Fair warning: this is a lengthy post. If you just want to read the Personal Life Update, skip ahead to the end now! (I promise not to hold it against you.)
On Tuesday 18th October 2016, I was lucky enough to visit the main University library at the University of Cambridge for the first time as part of an organised visit for graduate trainees in Cambridgeshire. It is a legal deposit library and its collection of books, manuscripts and other assorted curiosities is absolutely enormous – everything from Isaac Newton’s notebooks to build-your-own-skeleton kits, via Soviet maps of Cambridge, Jane Austen novels and the Penguin Guide to Squash (the sport, not the vegetable). I was genuinely awestruck by the massive number of volumes they’d managed to fit under one roof. I think the fact that most indicates the sheer vastness of the collection is that they measure their new stock in kilometres! We were told that, every year, due to their status as a legal deposit library, they acquire about two kilometres worth of new stock, which blew all our minds a little bit.
Our itinerary for the day looked like this:
10:15 – Arrive
10:30 – ‘Behind the Bookstacks’ tour
11:30 – Visit to Rare Books Department
12:15 – Genizah Research Unit presentation
13:00 – Lunch
14:00 – Visit to the Digital Content Unit
14:30 – Visit to the Office of Scholarly Communication
15:00 – Depart
It didn’t go entirely to plan – we actually left about 15:15 because the lift broke in the morning and we had to postpone going up the tower – but only fifteen minutes over schedule is pretty good, I think.
The ‘Behind the Bookstacks’ tour was definitely enjoyable but it was very, very long! I couldn’t keep up with where we were going; the corridors were an indecipherable maze to me. Our guide said it had only taken him a week to get used to it, but we were a bit skeptical about that. Our first stop was the Historical Printing Room, which was fascinating. It really hits home how labour intensive printing used to be when you see the comparative sizes of the machinery and of all the individual letter tiles. After that, we proceeded into the main body of the library. It was really interesting to see all the places that only staff get to see, such as the climate-controlled stacks where the manuscripts live (they are absolutely freezing!). We also got to visit the Map Room, which is accessible to any member of the library, and the Munby Rare Books Room, which is slightly more strictly controlled. The Map Room was a particular highlight of the tour for me – our tour guide had pre-selected some maps for us, one of which was a (sadly not entirely accurate) map showing which parts of Britain are at most risk of drowning if sea levels rise. Of course, we all crowded round to see how East Anglia fared, which was sadly not very well at all. London and East and South Yorkshire were also quite badly hit, but most of Wales and the West coast didn’t seem to be affected too severely. At least now I know to hotfoot it to my boyfriend’s in Manchester if we start to see any sudden rises in sea level!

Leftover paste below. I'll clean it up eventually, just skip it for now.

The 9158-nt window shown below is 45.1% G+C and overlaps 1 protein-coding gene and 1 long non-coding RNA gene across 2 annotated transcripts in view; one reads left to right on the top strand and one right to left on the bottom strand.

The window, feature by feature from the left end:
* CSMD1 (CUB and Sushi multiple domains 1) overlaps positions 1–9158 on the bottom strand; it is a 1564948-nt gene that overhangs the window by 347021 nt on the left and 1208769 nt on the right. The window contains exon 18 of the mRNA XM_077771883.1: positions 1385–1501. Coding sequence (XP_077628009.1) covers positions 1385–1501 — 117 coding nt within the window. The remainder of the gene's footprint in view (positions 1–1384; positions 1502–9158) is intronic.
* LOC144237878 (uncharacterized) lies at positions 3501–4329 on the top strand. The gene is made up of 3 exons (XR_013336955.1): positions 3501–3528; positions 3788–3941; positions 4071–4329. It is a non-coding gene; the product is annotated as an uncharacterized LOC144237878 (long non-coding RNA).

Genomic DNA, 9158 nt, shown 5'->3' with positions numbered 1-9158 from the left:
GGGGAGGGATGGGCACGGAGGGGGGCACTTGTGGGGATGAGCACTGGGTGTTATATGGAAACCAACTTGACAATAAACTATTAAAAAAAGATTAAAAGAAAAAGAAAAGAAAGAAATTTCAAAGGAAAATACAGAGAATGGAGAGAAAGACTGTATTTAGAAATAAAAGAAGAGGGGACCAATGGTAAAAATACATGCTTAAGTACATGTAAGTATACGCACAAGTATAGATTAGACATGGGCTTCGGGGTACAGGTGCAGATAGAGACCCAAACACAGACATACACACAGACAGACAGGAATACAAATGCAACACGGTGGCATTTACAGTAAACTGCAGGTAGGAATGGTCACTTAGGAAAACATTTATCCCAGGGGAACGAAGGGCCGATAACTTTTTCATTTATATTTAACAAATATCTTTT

Our next adventure was back to the Munby Rare Books Room to hear a presentation from a member of staff about what exactly it is that they get up to in the Rare Books Department. Rare Books look after the older printed material in the Library – handwritten items (manuscripts) are looked after by the Manuscripts department. Although the distinction between the two seems obvious, we were informed that it can be more problematic than it first appears! After the presentation we were invited to have a nosey at some interesting examples of rare books, including one from the Peterborough Cathedral library, which is held in the University library, and a photographic book documenting the building of the University library. Although I can’t see myself working in a Rare Books department, it was really interesting to see some examples of the diversity of material that crosses their desks every day.